“Comment,” Ensign, Apr. 1992, 80
“A Refuge for the Oppressed” (January 1992) didn’t address the secondary victims of abuse—the parents, spouses, and children.
Though learning that my wife had been abused answered years of questions, coping with the horror of it has been the greatest trial of my life.
Her abuser appears to enjoy all the blessings of the gospel, seemingly unaware that we struggle daily with some of the consequences. I now know what Jacob may have meant when he wrote, “Many hearts died, pierced with deep wounds.” (Jacob 2:35.)
Free Agents in a Telestial World
I had to say “thank you” for publishing “A Refuge for the Oppressed” (January 1992). I appreciate the fact that this topic and other controversial and sensitive topics are starting to get the much-needed attention they deserve. Since God’s children are free agents living in a telestial world, these unpleasant things occur even to the faithful.
Bless those confused and concerned family members who can’t second-guess the abuse victim’s latest bout with unresolved feelings that surface again and again, like relentless waves on a shore. Accolades to those survivors who hang on and endure family life, especially when living alone feels like the safest and most comforting thing to do.
May those of us who find ourselves suffering similar pains obtain comfort in the healing powers of our Lord, Jesus Christ. Through his atoning sacrifice in our behalf, we truly can be made whole by one who knows.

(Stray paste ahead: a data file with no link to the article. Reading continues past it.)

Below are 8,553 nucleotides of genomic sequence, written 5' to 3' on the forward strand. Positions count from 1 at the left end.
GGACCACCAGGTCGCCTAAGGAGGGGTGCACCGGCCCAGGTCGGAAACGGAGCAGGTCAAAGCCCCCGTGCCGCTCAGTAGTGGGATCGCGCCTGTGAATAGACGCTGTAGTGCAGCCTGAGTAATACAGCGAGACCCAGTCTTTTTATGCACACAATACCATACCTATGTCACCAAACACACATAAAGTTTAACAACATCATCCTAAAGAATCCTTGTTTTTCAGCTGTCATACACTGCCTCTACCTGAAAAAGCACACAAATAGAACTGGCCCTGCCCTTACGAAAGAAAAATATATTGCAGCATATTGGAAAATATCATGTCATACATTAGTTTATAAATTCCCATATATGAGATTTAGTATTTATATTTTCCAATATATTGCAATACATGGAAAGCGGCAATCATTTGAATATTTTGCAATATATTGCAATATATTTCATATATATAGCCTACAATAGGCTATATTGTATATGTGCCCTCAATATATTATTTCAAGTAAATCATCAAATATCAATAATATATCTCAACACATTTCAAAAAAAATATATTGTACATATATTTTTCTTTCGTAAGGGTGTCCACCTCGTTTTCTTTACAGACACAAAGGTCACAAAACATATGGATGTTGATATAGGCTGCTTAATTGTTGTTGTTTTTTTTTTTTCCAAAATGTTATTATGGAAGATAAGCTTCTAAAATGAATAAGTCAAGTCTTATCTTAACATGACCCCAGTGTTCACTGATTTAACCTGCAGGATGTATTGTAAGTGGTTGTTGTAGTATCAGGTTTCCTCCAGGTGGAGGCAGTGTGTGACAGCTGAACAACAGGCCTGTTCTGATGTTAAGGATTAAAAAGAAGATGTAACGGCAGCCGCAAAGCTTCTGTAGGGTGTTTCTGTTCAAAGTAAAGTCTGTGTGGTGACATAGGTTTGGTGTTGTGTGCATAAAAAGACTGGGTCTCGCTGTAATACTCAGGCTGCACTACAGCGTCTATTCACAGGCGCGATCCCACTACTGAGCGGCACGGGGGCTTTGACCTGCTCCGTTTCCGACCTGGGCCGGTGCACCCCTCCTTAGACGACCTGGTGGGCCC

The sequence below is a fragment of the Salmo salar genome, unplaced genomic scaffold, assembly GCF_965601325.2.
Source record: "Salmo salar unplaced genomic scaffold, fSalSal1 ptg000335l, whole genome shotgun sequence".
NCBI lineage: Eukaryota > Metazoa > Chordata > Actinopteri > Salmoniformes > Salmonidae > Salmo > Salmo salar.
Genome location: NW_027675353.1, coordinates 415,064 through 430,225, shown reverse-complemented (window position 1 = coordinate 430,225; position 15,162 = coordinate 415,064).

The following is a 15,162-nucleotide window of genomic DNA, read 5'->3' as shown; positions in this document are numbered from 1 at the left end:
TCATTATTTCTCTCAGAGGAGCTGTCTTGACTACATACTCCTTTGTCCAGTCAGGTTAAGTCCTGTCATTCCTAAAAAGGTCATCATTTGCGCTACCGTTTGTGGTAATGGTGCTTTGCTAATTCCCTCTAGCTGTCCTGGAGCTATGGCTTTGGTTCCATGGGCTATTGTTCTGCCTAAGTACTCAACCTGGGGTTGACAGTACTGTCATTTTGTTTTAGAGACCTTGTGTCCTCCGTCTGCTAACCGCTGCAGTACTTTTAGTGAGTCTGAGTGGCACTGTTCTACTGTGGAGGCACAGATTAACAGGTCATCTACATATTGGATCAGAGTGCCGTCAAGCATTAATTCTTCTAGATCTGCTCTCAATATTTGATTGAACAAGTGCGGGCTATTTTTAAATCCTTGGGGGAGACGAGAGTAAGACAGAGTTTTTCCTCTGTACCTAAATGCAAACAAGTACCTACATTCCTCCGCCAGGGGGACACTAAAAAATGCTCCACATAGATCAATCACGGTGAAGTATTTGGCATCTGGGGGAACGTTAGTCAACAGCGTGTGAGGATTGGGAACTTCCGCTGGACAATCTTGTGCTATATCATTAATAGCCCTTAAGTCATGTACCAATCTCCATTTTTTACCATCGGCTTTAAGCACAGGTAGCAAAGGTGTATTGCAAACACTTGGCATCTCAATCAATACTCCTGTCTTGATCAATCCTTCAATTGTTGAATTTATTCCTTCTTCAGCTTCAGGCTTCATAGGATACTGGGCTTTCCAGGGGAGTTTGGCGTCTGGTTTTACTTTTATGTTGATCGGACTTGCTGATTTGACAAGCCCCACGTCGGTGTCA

May we learn to forgive our trespassers and, in turn, cleanse ourselves from the damaging effects of something beyond the realm of our own agency.
Random Team Selection
I would like to congratulate the Sparks Nevada Stake on the changes they have made in their sports program. (See “Sports and the Gospel: A Purpose Higher than Victory,” February 1992.) Their new attitude is worthy of emulation.
There is just one idea that might be improved on. When captains are chosen from each ward and alternately select players for each team, there will always be two players who are chosen last. That can be demoralizing.
I suggest a random form of selection—perhaps having players choose numbered slips of papers. Players with even numbers are on one team; those with odd numbers are on the other.
A sentence in the article “Ordinary People in the Book of Mormon” (January 1992) read that “in preparing Jared’s daughter’s dowry—the severed head of her grandfather the king—Akish restored the practice of secret combinations and blood oaths.”
Unless Ensign readers read Ether 9, they will not realize that Akish was not successful in the plan to sever the head of Jared’s daughter’s grandfather, Omer, the king. Ether 9:2–3 states that “the Lord was merciful unto Omer, and also to his sons and to his daughters who did not seek his destruction. And the Lord warned Omer in a dream that he should depart out of the land; wherefore Omer departed out of the land with his family.”
I Am Working
I would like to thank the woman who was courageous enough to write “A Refuge for the Oppressed” (January 1992).
I was sexually abused and saw myself in her article. I am still unable to talk about the abuse or forgive the abuser. I am working on it. This article gave me a reason to continue with my therapy. I hope one day to feel safety and love.
I Got My Answer
Thank you for “The Blue Book” (January 1992). After I read the article, I started crying. I had been reading the Book of Mormon and praying to know if it was true, but it wasn’t until I read this article that I finally got my answer. I knew the Lord was answering my prayer.
Lloyd Neck, New York